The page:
Suppressed Voters vs Voter Suppression

Suppressed Voters vs Voter Suppression

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Suppression is defined as a forceful prevention, putting down by power or authority. Suppression can happen to anyone that is placed in a position to be dependent upon people to ensure voting locations are accessible, sufficient voting machines are available, and voters that have been purged from the roll can be reinstated same day of registering to vote.

We must understand that voter suppression has three effects; the first is to stop people from voting, the second is to scare people out of voting, and the third is the people who have the ability to vote yet don't take advantage of it. Some don't register to vote, or wait in the long lines, they also do not contact lawmakers about voting challenges.

Voting gives citizens, a wide range of powers to control the processes taking place in their country. It is considered to be the foundation of the political system that makes people feel responsible and involves them in important social and political decision-making processes. Voting provides an opportunity to shape policies regarding education, taxation, medical care, social support, civil rights, and economic development.

By voting, people make their voice heard and can express their fears, concerns, needs, and aspirations on all levels. However, an increasing number of people have become disillusioned in their ability to affect anything; thus, they refuse to participate in elections.

We cannot continue to blame each other for suppression obstacles. Suppression exists with issues such as moving voting locations to inaccessibility of locations, insufficient number of machines in heavily populated areas, electronic voting machines changing votes, voter rolls being purged, difficulties for ex-felons to regain their voting rights and issues with voters experiencing updating their address, there should be a universal blame of these practices.

Anyone who supports them or chooses to ignore them is supporting the suppression movement. If you want your nation, state, region, city, to change or continue to be great, voters cannot become suppressed but continue to vote, issues can be resolved but we must resolve them together. Because of today's voters another chance at making a difference is possible.

What is far more dangerous to the integrity of American elections is the persistent efforts of lawmakers to disenfranchise large numbers of minority voters, rather than to work to win their votes with a party platform that treats them with respect.

Suppressing the suppressors such as the lawmakers should be the focus in today's time because it will enable us to give a voice to the voiceless, challenges the powerful and hold them accountable. Voting-like freedom of speech-is a constitutional right in America that allows you to make your voice heard. In many countries, voting is not a right and citizens have little or no choice in who is elected to lead their country.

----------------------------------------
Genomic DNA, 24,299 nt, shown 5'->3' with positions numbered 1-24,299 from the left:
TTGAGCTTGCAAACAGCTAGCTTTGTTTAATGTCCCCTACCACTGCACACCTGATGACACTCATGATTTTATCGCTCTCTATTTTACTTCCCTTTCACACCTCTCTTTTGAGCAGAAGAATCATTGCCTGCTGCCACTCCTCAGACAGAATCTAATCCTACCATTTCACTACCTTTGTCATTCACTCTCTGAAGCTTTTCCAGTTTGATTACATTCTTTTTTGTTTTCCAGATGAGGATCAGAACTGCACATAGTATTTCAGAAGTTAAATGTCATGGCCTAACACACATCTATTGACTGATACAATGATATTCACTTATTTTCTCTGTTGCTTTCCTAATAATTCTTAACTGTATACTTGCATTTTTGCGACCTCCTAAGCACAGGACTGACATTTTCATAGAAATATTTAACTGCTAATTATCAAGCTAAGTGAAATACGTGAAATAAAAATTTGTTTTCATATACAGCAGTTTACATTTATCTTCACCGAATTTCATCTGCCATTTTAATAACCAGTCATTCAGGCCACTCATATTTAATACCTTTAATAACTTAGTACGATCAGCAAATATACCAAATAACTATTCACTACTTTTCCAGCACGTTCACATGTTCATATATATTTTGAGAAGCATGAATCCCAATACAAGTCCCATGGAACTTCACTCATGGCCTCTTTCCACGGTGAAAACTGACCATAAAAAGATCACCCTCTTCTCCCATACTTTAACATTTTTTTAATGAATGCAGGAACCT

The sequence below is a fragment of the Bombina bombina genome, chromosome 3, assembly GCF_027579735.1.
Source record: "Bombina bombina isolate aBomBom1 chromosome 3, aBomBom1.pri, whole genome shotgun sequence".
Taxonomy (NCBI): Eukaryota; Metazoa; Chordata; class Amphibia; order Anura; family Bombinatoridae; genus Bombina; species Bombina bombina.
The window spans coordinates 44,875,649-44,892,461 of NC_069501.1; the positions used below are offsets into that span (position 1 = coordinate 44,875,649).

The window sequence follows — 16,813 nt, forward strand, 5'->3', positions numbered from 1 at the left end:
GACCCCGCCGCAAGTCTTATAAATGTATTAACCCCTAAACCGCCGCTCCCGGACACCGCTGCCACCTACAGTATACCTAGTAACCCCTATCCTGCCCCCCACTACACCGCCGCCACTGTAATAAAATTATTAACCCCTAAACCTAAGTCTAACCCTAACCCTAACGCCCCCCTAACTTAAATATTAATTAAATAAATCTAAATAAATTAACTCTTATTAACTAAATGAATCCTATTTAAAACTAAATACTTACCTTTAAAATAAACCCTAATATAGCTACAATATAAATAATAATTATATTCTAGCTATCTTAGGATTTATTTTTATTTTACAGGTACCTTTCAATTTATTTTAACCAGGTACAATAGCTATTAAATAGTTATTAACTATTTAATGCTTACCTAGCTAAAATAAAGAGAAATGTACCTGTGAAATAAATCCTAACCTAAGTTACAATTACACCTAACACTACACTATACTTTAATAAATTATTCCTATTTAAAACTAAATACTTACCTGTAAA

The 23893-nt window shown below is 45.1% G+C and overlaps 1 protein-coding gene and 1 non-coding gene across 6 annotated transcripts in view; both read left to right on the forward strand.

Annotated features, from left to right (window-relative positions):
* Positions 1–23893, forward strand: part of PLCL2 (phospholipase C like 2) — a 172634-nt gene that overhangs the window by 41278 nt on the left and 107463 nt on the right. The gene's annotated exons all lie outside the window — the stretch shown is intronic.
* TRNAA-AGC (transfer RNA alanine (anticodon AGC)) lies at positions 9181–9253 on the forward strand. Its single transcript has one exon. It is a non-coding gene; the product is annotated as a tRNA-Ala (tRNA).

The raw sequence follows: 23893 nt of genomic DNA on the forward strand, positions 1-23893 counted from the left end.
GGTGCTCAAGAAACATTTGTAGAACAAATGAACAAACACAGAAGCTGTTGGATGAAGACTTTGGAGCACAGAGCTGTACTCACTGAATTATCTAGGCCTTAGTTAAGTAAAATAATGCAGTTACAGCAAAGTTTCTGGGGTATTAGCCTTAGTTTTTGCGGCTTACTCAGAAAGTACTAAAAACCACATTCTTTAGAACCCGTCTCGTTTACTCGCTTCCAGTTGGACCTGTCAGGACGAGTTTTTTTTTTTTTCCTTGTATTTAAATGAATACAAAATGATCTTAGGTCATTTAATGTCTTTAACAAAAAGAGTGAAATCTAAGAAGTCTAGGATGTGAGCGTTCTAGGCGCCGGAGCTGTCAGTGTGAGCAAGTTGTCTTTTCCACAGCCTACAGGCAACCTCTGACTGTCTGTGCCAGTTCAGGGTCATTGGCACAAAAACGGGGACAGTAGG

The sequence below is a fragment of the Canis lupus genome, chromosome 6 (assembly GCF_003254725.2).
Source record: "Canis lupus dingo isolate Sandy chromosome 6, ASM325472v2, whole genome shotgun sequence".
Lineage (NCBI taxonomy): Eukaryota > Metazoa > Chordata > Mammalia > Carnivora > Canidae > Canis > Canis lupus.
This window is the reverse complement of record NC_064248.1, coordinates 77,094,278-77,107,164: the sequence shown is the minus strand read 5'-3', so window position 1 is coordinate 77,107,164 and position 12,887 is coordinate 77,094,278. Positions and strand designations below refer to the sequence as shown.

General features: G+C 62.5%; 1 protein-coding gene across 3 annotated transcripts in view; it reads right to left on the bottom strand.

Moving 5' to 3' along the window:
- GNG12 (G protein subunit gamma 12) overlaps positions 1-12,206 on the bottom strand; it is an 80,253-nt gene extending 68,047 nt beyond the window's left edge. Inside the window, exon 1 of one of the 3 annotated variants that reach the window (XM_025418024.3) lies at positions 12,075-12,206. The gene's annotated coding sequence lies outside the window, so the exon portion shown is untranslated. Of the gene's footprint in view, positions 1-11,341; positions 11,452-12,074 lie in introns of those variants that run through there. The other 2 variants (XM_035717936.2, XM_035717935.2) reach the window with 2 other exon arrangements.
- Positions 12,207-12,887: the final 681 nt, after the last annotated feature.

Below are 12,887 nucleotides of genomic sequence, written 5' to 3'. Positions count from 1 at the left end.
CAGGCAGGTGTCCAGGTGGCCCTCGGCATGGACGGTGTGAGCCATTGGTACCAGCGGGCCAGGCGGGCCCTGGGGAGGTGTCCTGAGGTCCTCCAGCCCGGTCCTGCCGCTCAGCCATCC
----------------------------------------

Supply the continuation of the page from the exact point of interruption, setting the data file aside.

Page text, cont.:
So, why not engage in this American activity if you are allowed and encouraged to? Your vote just may change the world for the better. People do not realize that their vote matters, and that when they fail to express their position, they have no right to complain. Some think that only presidential elections matter and do not vote on the state or local levels. This way of thinking is a suppression within itself because many decisions taken by the local authorities affect people's lives much more than federal policies. Therefore, reluctance to participate in elections robs citizens of the opportunity to initiate positive changes. Voting also helps people express their dissatisfaction with the current policies, urging elected officials to listen and respect their opinion. Unfortunately, many people prefer to complain or suffer silently without taking any steps to change the situation. Naturally, this approach will not lead to any improvements but only encourage stagnation, and give more freedom to politicians to pursue their own interests. Being suppressed to some is a choice but to those who are voting in all elections yet still facing challenges; they are the true suppressed voters.

What will it take for American's to realize it is vital to use one's right to vote? A person may be dissatisfied with the current policies or political decisions, but this disappointment should not serve as a barrier to civic engagement. Evidence shows that millions of Americans prefer not to vote because they do not feel empowered to make any changes in society. This position is dangerous however, because it gives too much power to politicians and prevents different population groups from making their voices heard. Although it may seem that one vote does not count, the contribution of every person matters, and every vote counts.

Sherry Holliman is a concerned citizen of Crittenden County and has some views on a variety of topics that she wants to share with her neighbors.

‘ A Political View’